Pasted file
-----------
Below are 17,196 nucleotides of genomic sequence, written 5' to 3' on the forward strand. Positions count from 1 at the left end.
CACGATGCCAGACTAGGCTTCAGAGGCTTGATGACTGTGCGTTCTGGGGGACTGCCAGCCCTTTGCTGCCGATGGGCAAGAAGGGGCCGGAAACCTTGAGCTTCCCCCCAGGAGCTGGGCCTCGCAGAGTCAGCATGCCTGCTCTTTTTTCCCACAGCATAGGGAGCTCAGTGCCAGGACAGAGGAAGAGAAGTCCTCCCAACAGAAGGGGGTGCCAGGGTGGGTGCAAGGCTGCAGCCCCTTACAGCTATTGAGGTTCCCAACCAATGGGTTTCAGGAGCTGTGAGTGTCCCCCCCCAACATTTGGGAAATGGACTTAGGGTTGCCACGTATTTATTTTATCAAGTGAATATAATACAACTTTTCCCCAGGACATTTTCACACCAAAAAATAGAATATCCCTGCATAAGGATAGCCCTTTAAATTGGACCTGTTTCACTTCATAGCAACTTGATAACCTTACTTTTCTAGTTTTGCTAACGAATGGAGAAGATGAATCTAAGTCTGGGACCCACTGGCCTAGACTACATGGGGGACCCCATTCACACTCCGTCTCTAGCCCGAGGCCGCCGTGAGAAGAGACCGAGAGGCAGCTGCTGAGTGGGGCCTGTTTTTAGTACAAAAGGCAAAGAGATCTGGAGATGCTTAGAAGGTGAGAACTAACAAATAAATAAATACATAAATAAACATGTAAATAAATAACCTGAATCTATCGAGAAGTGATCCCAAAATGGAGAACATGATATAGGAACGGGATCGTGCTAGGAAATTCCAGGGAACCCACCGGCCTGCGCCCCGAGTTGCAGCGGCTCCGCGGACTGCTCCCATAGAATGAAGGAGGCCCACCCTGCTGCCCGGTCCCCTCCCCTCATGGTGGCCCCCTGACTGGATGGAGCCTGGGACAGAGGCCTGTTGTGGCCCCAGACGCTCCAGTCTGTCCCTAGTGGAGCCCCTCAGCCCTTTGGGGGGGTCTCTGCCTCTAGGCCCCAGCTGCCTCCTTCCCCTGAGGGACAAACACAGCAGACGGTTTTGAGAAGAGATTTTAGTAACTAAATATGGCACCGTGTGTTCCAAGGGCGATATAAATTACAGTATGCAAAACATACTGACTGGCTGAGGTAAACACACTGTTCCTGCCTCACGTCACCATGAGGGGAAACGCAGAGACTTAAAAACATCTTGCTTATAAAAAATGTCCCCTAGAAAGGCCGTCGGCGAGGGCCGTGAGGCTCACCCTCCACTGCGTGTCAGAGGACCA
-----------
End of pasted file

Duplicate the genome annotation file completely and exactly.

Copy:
Below are 17,196 nucleotides of genomic sequence, written 5' to 3' on the forward strand. Positions count from 1 at the left end.
CACGATGCCAGACTAGGCTTCAGAGGCTTGATGACTGTGCGTTCTGGGGGACTGCCAGCCCTTTGCTGCCGATGGGCAAGAAGGGGCCGGAAACCTTGAGCTTCCCCCCAGGAGCTGGGCCTCGCAGAGTCAGCATGCCTGCTCTTTTTTCCCACAGCATAGGGAGCTCAGTGCCAGGACAGAGGAAGAGAAGTCCTCCCAACAGAAGGGGGTGCCAGGGTGGGTGCAAGGCTGCAGCCCCTTACAGCTATTGAGGTTCCCAACCAATGGGTTTCAGGAGCTGTGAGTGTCCCCCCCCAACATTTGGGAAATGGACTTAGGGTTGCCACGTATTTATTTTATCAAGTGAATATAATACAACTTTTCCCCAGGACATTTTCACACCAAAAAATAGAATATCCCTGCATAAGGATAGCCCTTTAAATTGGACCTGTTTCACTTCATAGCAACTTGATAACCTTACTTTTCTAGTTTTGCTAACGAATGGAGAAGATGAATCTAAGTCTGGGACCCACTGGCCTAGACTACATGGGGGACCCCATTCACACTCCGTCTCTAGCCCGAGGCCGCCGTGAGAAGAGACCGAGAGGCAGCTGCTGAGTGGGGCCTGTTTTTAGTACAAAAGGCAAAGAGATCTGGAGATGCTTAGAAGGTGAGAACTAACAAATAAATAAATACATAAATAAACATGTAAATAAATAACCTGAATCTATCGAGAAGTGATCCCAAAATGGAGAACATGATATAGGAACGGGATCGTGCTAGGAAATTCCAGGGAACCCACCGGCCTGCGCCCCGAGTTGCAGCGGCTCCGCGGACTGCTCCCATAGAATGAAGGAGGCCCACCCTGCTGCCCGGTCCCCTCCCCTCATGGTGGCCCCCTGACTGGATGGAGCCTGGGACAGAGGCCTGTTGTGGCCCCAGACGCTCCAGTCTGTCCCTAGTGGAGCCCCTCAGCCCTTTGGGGGGGTCTCTGCCTCTAGGCCCCAGCTGCCTCCTTCCCCTGAGGGACAAACACAGCAGACGGTTTTGAGAAGAGATTTTAGTAACTAAATATGGCACCGTGTGTTCCAAGGGCGATATAAATTACAGTATGCAAAACATACTGACTGGCTGAGGTAAACACACTGTTCCTGCCTCACGTCACCATGAGGGGAAACGCAGAGACTTAAAAACATCTTGCTTATAAAAAATGTCCCCTAGAAAGGCCGTCGGCGAGGGCCGTGAGGCTCACCCTCCACTGCGTGTCAGAGGACCA